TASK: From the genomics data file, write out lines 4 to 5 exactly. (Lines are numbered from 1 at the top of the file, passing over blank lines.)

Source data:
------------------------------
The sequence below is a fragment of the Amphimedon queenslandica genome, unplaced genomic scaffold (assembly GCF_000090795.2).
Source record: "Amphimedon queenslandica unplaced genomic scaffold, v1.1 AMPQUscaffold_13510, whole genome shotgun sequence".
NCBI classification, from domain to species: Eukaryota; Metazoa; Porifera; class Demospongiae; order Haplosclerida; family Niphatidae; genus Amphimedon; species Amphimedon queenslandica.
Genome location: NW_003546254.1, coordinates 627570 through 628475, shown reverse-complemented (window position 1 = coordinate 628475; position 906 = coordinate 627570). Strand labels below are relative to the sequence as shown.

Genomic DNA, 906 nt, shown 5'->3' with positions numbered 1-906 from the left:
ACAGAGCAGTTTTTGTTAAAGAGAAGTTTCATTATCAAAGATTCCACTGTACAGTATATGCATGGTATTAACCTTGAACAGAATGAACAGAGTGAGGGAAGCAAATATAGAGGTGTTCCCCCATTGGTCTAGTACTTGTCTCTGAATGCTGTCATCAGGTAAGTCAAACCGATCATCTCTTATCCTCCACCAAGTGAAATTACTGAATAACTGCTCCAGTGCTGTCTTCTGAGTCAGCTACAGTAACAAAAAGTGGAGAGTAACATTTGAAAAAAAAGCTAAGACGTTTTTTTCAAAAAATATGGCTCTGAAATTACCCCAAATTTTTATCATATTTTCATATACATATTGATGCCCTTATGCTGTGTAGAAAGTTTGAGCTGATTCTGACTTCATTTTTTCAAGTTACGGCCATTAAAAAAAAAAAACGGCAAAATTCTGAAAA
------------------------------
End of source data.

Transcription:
Genome location: NW_003546254.1, coordinates 627570 through 628475, shown reverse-complemented (window position 1 = coordinate 628475; position 906 = coordinate 627570). Strand labels below are relative to the sequence as shown.

Genomic DNA, 906 nt, shown 5'->3' with positions numbered 1-906 from the left: